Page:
Google Circles breaks two simple rules: simple steps & refusal to learn
There are two rule-type ways of thinking on processes and usability that I’ve come to believe very strongly in.
The first rule is this: the more steps involved in a task, the higher the desire of the user has to be to finish it.
The second rule: if people aren’t interested in learning something or lack incentive to learn it, they won’t learn it, regardless of intelligence.
I’ve been reminded of both these rules time and time again lately because of Google+’s Circles, which breaks both of these.
To be clear, I’m not saying that to use Google+ requires a tech intelligence, or that people are going to reject it because they’re lazy. I’m saying that to force users to make categorical decisions for every single person they add on Google+, and to then have to constantly mull over and edit those categories (rule one) when there isn’t a compelling reason to do so (rule two) is ultimately going to cost them users.
Don’t think of Google+’s success in terms of the tech curious, who have already adopted Plus and will likely stay, or for the technophobic crowd who have a difficult time understanding these things no matter what the payout. Think of those people who were reluctant to use Facebook; the folks that resisted for a long time and then finally got on just because it was the only way they could see pictures or because they felt like they were missing out on a lot, and even while using it every day, still feel kind of unsure about it and could, at any given time, take it or leave it. These are the people that I think Circles is going to have trouble turning into regular users.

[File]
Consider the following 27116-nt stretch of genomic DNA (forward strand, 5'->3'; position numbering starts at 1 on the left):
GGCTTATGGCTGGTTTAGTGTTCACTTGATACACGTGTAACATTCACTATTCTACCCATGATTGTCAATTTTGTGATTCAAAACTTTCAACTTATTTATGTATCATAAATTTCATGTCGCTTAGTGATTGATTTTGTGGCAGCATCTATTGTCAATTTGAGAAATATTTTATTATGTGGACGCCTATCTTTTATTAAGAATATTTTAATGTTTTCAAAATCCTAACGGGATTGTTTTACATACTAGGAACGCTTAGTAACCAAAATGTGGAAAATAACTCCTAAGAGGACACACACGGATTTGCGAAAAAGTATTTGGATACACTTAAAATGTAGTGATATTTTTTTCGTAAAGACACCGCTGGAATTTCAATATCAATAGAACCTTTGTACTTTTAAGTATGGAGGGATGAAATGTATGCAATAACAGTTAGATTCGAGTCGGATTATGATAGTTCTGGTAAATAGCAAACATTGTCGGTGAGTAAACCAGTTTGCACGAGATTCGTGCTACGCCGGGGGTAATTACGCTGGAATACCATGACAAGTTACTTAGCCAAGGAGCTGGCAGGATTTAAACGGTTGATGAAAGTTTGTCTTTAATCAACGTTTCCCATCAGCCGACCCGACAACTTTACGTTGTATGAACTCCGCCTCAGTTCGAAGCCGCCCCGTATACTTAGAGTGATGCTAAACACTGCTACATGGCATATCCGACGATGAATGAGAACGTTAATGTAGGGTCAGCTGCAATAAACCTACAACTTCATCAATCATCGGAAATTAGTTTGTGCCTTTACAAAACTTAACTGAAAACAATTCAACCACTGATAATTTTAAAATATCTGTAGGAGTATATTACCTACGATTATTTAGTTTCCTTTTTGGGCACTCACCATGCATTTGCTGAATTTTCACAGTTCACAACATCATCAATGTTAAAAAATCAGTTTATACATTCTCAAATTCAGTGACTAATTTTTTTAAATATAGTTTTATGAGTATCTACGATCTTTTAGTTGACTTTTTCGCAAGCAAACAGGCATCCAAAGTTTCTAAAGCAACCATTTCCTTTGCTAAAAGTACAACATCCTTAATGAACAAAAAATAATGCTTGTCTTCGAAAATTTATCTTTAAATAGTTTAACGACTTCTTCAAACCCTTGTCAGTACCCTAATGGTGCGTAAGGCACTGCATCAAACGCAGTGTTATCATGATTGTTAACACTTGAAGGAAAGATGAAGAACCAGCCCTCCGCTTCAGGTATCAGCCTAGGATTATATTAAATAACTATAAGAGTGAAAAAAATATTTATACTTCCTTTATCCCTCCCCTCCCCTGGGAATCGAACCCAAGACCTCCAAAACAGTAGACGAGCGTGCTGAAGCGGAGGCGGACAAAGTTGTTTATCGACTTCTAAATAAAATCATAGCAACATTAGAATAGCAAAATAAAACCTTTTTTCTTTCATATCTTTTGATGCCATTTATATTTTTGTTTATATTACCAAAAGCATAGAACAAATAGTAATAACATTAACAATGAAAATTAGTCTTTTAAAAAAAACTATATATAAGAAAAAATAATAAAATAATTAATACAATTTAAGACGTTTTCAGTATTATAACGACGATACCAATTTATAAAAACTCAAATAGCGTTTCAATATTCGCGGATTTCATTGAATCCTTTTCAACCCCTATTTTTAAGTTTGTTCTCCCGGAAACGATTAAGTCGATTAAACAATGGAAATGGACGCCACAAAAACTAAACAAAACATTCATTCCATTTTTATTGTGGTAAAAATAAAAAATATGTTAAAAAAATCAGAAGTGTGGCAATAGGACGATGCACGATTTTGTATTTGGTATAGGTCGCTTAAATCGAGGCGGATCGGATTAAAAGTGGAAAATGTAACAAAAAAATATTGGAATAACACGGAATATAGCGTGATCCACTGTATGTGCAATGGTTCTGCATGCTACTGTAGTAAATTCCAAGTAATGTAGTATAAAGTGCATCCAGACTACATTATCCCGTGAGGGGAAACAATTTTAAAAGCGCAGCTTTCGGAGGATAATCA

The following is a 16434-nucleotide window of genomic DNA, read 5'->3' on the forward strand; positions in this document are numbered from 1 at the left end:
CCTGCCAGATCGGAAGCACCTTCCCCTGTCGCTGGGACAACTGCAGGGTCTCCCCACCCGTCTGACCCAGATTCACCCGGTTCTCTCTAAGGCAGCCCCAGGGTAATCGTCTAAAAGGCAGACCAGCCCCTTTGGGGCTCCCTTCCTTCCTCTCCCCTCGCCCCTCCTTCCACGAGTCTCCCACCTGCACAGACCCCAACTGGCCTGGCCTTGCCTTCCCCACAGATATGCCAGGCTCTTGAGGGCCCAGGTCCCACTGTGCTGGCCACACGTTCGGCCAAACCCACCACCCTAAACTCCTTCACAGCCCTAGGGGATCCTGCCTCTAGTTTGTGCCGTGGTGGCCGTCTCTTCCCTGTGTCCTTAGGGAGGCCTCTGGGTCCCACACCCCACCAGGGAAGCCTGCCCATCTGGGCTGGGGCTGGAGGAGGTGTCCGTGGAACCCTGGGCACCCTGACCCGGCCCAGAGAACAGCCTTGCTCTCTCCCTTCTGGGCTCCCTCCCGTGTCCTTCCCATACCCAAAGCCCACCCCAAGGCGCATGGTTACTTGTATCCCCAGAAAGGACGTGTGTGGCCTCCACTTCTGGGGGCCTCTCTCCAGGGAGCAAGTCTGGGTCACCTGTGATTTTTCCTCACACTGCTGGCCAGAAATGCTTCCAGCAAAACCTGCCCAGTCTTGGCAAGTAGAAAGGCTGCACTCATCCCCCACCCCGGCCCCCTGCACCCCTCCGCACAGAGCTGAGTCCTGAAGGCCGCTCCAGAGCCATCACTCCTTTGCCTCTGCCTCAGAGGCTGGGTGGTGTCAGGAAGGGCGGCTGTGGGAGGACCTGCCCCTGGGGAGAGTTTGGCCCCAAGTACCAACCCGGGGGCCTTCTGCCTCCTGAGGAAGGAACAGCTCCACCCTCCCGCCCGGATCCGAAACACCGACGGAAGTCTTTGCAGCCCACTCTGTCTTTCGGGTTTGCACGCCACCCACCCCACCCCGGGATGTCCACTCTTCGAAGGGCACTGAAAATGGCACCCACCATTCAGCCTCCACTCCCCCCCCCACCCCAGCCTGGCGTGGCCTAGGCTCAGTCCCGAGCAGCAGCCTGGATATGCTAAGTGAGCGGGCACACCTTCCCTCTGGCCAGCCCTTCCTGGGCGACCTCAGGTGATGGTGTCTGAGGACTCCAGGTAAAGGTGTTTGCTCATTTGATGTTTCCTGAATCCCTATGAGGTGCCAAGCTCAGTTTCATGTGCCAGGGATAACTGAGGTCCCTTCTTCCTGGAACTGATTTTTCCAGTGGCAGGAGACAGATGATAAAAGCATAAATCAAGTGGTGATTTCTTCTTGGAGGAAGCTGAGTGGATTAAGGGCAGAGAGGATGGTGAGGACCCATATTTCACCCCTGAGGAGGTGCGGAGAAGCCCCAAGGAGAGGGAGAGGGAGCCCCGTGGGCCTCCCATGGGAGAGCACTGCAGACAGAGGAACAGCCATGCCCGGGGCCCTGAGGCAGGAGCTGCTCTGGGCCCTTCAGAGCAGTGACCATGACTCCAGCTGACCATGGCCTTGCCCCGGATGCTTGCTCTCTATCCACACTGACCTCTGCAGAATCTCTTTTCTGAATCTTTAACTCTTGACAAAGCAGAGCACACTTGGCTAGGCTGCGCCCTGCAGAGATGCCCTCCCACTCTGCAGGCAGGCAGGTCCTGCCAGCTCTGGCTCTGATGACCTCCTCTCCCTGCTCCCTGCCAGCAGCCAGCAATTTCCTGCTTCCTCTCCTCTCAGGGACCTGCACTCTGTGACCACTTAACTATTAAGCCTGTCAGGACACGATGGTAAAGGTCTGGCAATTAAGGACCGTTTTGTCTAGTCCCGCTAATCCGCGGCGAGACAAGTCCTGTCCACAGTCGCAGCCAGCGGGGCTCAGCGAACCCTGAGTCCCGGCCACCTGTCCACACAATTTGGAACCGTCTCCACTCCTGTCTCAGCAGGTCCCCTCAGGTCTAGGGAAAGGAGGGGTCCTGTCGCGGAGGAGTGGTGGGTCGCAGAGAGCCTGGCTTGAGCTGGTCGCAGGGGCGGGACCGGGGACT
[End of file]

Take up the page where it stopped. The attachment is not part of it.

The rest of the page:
Constantly deciding how to neatly categorize everyone in your life is a pain, no matter how much freedom you have to create your own categories and how many categories you can add them to. I actually find it kind of depressing to have to do this. Why should I have to define the people in my life so rigidly? It’s not difficult and it’s not complicated, but it does involve processes and decisions that are odd and annoying enough that they’ll likely to dissuade anyone except those people who are actively interested in using the product or highly value the content they get from it.